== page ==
And the first casualty from the families on The Sopranos: former boss of the Brooklyn Lupertazzi crime syndicate John Sacrimoni. A family man, a go-between for the Lupertazzis and the North Jersey DiMeo syndicate, and a crime boss, he ultimately succumbed to lung cancer while locked away in a prison hospital. He leaves behind his wife and children, and some tied up wealth.
Johnny Sack was a complicated mix of ego, loyalty and rage. Like many crime bosses, he got all of the problems heaped on him and it ended up with a high-profile downfall. He pled guilty to multiple crimes and was sentenced to 15 years in prison (though those 15 years will remain unfulfilled).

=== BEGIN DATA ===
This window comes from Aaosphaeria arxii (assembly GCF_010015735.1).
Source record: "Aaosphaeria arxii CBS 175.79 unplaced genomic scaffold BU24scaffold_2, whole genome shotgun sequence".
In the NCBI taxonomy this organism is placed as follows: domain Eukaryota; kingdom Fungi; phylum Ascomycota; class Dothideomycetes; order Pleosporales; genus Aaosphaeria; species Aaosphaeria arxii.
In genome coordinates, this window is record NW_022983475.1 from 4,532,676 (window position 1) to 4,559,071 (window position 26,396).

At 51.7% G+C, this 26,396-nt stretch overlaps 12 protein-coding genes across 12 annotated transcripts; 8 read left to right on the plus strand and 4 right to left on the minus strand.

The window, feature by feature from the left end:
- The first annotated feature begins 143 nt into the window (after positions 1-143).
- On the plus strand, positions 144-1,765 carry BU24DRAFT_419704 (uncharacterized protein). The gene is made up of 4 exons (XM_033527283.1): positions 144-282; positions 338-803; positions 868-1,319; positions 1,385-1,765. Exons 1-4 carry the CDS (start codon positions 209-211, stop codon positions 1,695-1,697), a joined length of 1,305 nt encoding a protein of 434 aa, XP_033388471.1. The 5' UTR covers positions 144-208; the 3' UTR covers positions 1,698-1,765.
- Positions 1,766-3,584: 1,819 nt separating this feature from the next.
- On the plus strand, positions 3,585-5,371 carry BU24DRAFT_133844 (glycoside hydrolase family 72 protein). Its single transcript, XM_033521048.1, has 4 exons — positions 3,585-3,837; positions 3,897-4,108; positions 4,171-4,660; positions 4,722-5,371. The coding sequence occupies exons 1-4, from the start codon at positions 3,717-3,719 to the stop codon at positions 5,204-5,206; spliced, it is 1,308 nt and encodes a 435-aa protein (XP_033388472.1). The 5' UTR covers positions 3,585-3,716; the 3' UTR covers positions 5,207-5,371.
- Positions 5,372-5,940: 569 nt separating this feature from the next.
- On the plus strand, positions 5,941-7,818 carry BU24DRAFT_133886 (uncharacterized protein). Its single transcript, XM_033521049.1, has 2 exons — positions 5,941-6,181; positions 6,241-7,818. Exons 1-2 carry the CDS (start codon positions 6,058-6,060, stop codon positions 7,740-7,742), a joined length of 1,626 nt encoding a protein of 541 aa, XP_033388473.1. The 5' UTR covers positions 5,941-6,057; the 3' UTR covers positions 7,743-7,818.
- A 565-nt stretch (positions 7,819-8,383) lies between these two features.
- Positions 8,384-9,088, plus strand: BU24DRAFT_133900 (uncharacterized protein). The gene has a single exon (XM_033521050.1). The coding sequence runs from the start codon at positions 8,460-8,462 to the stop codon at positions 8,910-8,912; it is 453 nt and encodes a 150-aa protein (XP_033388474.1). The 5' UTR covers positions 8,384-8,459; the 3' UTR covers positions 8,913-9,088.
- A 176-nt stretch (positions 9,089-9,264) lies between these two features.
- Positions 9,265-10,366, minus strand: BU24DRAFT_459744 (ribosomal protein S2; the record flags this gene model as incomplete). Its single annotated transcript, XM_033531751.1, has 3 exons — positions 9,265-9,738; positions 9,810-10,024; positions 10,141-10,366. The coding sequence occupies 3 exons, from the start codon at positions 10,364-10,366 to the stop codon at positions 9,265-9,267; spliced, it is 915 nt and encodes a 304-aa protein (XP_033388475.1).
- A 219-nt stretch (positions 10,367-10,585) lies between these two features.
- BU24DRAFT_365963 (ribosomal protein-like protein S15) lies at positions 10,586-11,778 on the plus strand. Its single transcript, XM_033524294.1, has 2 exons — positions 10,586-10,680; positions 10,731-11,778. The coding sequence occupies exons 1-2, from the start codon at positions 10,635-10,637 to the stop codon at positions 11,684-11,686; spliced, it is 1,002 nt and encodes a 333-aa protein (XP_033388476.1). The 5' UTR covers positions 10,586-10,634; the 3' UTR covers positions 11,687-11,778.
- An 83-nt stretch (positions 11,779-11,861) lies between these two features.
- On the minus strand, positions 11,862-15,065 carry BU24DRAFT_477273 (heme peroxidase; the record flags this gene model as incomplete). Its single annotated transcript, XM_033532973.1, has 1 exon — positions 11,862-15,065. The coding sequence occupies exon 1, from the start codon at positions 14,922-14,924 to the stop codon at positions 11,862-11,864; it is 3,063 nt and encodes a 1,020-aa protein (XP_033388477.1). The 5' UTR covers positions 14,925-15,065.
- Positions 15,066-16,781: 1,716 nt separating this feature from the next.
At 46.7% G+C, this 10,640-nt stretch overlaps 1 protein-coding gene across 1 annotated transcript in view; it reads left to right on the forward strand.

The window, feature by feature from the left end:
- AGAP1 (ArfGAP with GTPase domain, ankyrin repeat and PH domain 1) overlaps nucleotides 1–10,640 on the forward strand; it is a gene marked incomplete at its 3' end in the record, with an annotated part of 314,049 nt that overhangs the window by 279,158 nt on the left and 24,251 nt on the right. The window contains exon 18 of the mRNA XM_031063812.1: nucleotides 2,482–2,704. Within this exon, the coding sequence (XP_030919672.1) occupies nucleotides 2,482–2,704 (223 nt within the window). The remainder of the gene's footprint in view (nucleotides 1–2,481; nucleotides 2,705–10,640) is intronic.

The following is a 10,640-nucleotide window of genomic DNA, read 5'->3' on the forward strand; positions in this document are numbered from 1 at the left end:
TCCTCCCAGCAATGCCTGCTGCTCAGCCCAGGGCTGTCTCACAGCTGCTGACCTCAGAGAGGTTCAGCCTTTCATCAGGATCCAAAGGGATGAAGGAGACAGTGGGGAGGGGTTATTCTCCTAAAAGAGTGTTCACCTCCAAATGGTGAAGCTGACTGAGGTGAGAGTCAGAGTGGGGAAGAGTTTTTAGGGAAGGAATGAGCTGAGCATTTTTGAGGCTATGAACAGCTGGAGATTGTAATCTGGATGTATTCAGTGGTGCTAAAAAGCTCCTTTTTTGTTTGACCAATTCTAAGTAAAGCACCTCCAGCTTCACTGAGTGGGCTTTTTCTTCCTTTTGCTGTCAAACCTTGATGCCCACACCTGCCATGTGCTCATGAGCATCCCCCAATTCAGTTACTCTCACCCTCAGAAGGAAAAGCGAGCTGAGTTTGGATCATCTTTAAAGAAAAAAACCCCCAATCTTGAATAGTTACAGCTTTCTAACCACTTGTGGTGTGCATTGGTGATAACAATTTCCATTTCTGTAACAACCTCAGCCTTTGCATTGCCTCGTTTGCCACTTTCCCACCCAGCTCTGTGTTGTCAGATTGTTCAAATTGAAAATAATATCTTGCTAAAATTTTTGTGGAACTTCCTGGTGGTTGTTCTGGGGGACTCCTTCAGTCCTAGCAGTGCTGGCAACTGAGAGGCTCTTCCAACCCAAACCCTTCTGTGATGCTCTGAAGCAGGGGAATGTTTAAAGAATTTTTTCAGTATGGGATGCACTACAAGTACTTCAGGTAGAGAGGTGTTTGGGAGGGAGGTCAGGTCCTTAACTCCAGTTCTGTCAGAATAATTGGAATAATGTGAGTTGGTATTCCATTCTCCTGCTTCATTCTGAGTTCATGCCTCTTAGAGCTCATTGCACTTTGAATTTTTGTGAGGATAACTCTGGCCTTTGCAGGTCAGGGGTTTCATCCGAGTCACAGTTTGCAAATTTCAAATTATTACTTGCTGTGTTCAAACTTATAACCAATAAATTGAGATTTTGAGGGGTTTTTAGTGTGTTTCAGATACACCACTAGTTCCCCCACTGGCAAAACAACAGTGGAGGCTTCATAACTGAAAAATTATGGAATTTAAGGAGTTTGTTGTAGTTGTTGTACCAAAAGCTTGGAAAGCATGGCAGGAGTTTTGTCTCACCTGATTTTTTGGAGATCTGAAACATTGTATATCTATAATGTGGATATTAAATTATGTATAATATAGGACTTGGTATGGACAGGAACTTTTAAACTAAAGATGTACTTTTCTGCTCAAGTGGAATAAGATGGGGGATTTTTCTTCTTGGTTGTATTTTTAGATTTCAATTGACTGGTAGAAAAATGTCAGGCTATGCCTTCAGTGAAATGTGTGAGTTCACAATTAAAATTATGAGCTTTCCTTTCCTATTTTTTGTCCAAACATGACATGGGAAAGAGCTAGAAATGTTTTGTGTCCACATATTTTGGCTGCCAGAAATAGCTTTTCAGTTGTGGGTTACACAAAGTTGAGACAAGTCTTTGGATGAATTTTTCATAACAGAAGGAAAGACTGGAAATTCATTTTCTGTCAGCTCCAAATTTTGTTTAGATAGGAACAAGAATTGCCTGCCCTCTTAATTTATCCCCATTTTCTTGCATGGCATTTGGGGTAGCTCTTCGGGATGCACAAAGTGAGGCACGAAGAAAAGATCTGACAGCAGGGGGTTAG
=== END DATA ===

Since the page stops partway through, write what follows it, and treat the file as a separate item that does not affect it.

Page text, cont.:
He was one of the first mob characters created by David Chase that wasn’t actually in the DiMeo crime syndicate, but instead was from New York. While boss Carmine Lupertazzi was still alive, Johnny Sack served as something of an ambassador, ensuring peace between the two families. His ego and love for his family led him to then become irate when venomous jokes about his wife’s weight got thrown around, but what ended up taking him down were the simple logistics of a crime syndicate. The buck stops at the boss, and the boss is always the biggest target for a turncoat. Sack was taken down by an FBI informant. Carmine Lupertazzi was a rare breed: a boss that died a natural death outside of a prison cell. Johnny Sack was the norm.
Six seasons of Johnny Sack, gone with a whimper. And for what?